A New Bank of Crooks and Criminals

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The Cyprus-based FBME bank, permanently blocked in April by a US court from access to the US banking system and thus basically shut down, has among its depositors arguably the biggest collection of financial outlaws the world has seen in decades.

It is as if every illicit international operation on the globe from the Russian Mafia, allegedly backed by Russian President Vladimir Putin, to Indonesian, Japanese and Thai money launderers to Somali pirates to phishing scams to international drug syndicates and manufacturers of sarin nerve gas for Syrian President Bashir Assad decided that the bank, a branch of the Tanzanian FBME Bank Ltd, was the place to store ill-gotten gains. There are suspicions that Hezbollah, the Shi’ite organization labeled a terrorist group, has routed its financial operations through shell entities found in the bank’s 6,500 accounts.

The bank is owned and operated by a Lebanese family including Ayoub-Farid M, Fadi M and Michel Norbert Saab, a son. The tangle of interests enmeshed with FBME demonstrates how difficult it is to uncover and trace illegal interests, even as strict financial disclosure laws are coming into force through most of the world in response to US pressure. Innocent depositors are also seemingly caught up in the mess.

The bank has been guided through the US Treasury-ordered self-liquidation in New York, Washington, Paris, Cyprus and Tanzania by law firms Quinn Emanuel Urqhardt and Sullivan and Hogan Lovells International LLP, which allegedly represent a wide range of FBME bank depositors.

One source told Asia Sentinel that it is likely that some of the depositors in FBME will never show up to reclaim their holdings because doing so would bring them to the attention of the international law enforcement community. Some observers are calling the scandal bigger than the Panama Papers, the leak of thousands of documents belonging to the Panamanian law firm Mossack Fonseca, containing personal financial information on tax dodge schemes by wealthy individuals and public officials.

"The case is complex," said Floris Alexander, a Dutchman who heads Legal Floris LLC, which represents more than 1,300 depositors seeking to recover their money from FBME. "The cross-border activities of the bank and the involvement of two central banks with different agendas make it difficult to come to a swift conclusion. Businesses have been forced to stop operating and individuals fear to lose their life savings. It could have stopped earlier, but the vision of the authorities and the owners of the bank are too far apart."

As Asia Sentinel reported on April 10, hundreds of millions of dollars disappeared out of Indonesia’s Bank Century in 2008 and 2009 as the Indonesian government struggled to save it. With US$732 million (at then-prevailing exchange rates) pouring into Bank Century, at least US$350 million was pouring out overseas. According to a report by money-laundering expert Peter Barrie Brown, enormous amounts went into and out of FBME and Saab Financial (Jersey) Ltd., a dissolved company whose successor and alter ego is known as Financial (Bermuda) Ltd. It is also in liquidation.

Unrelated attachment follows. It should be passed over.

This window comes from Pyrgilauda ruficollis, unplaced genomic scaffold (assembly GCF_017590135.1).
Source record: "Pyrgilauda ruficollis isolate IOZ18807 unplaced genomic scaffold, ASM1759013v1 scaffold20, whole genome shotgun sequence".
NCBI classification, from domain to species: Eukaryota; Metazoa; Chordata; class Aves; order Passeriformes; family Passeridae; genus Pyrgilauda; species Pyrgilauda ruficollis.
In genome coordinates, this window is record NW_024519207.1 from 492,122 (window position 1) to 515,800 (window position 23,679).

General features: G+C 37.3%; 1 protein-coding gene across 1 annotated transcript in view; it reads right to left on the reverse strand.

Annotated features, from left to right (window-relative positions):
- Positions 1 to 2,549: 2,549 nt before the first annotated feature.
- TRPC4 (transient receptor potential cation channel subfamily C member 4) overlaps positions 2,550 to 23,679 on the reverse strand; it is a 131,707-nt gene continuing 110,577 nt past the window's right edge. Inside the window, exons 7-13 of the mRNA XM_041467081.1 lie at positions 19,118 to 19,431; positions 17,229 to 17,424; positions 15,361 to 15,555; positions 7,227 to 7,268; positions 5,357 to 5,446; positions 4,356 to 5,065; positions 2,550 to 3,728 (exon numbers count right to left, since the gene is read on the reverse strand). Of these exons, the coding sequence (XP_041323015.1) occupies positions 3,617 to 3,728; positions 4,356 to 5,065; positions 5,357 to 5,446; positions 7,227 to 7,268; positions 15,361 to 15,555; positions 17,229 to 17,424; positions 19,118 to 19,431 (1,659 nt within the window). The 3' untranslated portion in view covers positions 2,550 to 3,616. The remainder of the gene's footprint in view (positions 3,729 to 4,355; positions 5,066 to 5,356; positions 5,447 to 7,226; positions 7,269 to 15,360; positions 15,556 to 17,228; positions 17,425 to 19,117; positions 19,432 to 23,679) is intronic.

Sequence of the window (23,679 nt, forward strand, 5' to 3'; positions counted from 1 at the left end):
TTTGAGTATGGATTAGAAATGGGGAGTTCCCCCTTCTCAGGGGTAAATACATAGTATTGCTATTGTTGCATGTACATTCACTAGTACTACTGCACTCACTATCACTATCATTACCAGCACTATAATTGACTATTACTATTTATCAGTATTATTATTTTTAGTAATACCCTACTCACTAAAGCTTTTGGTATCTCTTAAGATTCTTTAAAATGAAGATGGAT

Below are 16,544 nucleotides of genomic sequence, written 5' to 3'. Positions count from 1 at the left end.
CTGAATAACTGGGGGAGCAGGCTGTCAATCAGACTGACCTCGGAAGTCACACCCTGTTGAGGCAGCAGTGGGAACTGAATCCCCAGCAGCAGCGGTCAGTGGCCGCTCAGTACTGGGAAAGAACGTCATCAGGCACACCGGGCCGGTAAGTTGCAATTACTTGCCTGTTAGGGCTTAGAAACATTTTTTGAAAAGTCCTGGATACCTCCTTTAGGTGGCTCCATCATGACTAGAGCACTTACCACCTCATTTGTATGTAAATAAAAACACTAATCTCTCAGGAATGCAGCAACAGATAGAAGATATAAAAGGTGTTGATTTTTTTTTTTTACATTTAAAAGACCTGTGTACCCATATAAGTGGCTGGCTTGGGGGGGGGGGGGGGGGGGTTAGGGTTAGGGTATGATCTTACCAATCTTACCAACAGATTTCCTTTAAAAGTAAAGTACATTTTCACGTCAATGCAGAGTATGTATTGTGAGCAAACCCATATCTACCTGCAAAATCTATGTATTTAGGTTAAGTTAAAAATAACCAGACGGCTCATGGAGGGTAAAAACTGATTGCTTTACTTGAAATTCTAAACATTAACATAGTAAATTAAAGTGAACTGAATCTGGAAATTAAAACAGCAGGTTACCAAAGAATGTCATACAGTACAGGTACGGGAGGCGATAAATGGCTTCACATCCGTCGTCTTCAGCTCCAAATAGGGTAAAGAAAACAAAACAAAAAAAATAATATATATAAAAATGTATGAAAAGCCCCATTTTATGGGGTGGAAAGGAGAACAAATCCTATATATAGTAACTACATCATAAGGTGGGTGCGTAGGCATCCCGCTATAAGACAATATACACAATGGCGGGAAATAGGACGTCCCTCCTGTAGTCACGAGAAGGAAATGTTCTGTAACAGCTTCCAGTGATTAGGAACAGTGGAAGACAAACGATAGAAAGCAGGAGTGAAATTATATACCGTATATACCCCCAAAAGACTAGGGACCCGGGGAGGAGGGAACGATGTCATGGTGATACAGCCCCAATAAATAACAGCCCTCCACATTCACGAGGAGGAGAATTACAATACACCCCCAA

There are allegations that money has continued to be laundered under the new owners of Bank Century, the Japanese financial conglomerate J Trust, which bought the renamed bank in 2014. J Trust has denied the allegations and threatened a defamation action against Asia Sentinel.

In his report, which is in the New York federal courts, Brown said, “The number of separate reasons for being suspicious are so many in total that I rate the whole arrangement and its operation to be the greatest collection of suspicious circumstances I have ever encountered in real life.”

The Destruction of Hermitage Capital

However, the most notorious flow of funds is believed to be from Russian interests* which, according to one source – who declined to be named because, he said, “I don’t want Russian thugs to come to my door and kill me” – allegedly deposited and laundered as much as US$500 million through FBME. The bank started life in 1953 as Federal Bank of the Middle East, an international commercial bank offering banking services and products to corporate and individual clients.

The money that the interests allegedly transferred through FBME came through Altem Investment Ltd and Zibar Management Ltd. The original source was said to be Hermitage Capital Management, once the largest holder of Russian securities and the brainchild of an American named William Browder. US government lawyers alleged the money was tax payments stolen fraudulently from Hermitage by three well-connected Russian businessmen with ties to the Russian government’s tax department.

In an interview with Asia Sentinel, Browder said some of the stolen money was traced to Sergei Roldugin, a cellist and godfather to the children of Russian President Vladimir Putin. Asked if Putin was the ultimate force behind the theft of Hermitage’s assets, Browder said the connections make it likely.


Credit: The Atlantic

Although the US charged that Prevezon Holdings had stolen US$230 million from Hermitage, laundering it through a tangle of companies from Russia into Moldovan, Latvian and Cypriot banks via wire transfers routed through US banks, the US ultimately settled for a fraction of that amount, US$5.4 million. Prevezon settled without admitting to the charges.The incredibly complex web of transactions out of Hermitage and allegedly into Prevezon is illustrated here in a graphic crafted by US government lawyers seeking to corner the Russian concern.


Click image to enlarge One of Browder’s lawyers who complained to Russian authorities that Hermitage had been defrauded was Sergei Magnitsky, who was promptly arrested and jailed, dying in a Russian prison at age 37. His case became an international scandal and led to the passage of what is commonly called the Magnitsky Act by the US Congress, barring the Russian officials believed to be involved in his death from entering the US or using its banking system, which in effect froze all of their funds. That is because the entire international electronic financial system is largely routed through the US SWIFT payment system. Russia followed that up by blocking hundreds of families from adopting Russian orphans.[/nextpage]

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Death on the street